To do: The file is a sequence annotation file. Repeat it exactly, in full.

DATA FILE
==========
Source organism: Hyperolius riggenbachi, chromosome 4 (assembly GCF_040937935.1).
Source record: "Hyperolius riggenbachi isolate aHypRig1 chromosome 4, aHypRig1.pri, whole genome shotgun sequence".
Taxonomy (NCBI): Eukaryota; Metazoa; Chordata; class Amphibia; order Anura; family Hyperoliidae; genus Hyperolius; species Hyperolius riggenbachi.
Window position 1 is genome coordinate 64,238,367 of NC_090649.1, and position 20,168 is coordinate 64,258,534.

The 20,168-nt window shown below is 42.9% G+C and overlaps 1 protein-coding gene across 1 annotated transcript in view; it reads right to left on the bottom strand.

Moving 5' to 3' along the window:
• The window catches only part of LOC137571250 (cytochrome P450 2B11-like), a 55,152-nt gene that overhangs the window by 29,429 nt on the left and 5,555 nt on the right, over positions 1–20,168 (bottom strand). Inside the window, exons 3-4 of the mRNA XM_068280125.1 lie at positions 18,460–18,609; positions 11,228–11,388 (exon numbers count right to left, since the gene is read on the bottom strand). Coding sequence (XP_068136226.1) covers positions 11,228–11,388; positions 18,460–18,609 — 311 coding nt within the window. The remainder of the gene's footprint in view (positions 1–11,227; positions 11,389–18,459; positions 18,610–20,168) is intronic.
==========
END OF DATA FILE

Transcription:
Source organism: Hyperolius riggenbachi, chromosome 4 (assembly GCF_040937935.1).
Source record: "Hyperolius riggenbachi isolate aHypRig1 chromosome 4, aHypRig1.pri, whole genome shotgun sequence".
Taxonomy (NCBI): Eukaryota; Metazoa; Chordata; class Amphibia; order Anura; family Hyperoliidae; genus Hyperolius; species Hyperolius riggenbachi.
Window position 1 is genome coordinate 64,238,367 of NC_090649.1, and position 20,168 is coordinate 64,258,534.

The 20,168-nt window shown below is 42.9% G+C and overlaps 1 protein-coding gene across 1 annotated transcript in view; it reads right to left on the bottom strand.

Moving 5' to 3' along the window:
• The window catches only part of LOC137571250 (cytochrome P450 2B11-like), a 55,152-nt gene that overhangs the window by 29,429 nt on the left and 5,555 nt on the right, over positions 1–20,168 (bottom strand). Inside the window, exons 3-4 of the mRNA XM_068280125.1 lie at positions 18,460–18,609; positions 11,228–11,388 (exon numbers count right to left, since the gene is read on the bottom strand). Coding sequence (XP_068136226.1) covers positions 11,228–11,388; positions 18,460–18,609 — 311 coding nt within the window. The remainder of the gene's footprint in view (positions 1–11,227; positions 11,389–18,459; positions 18,610–20,168) is intronic.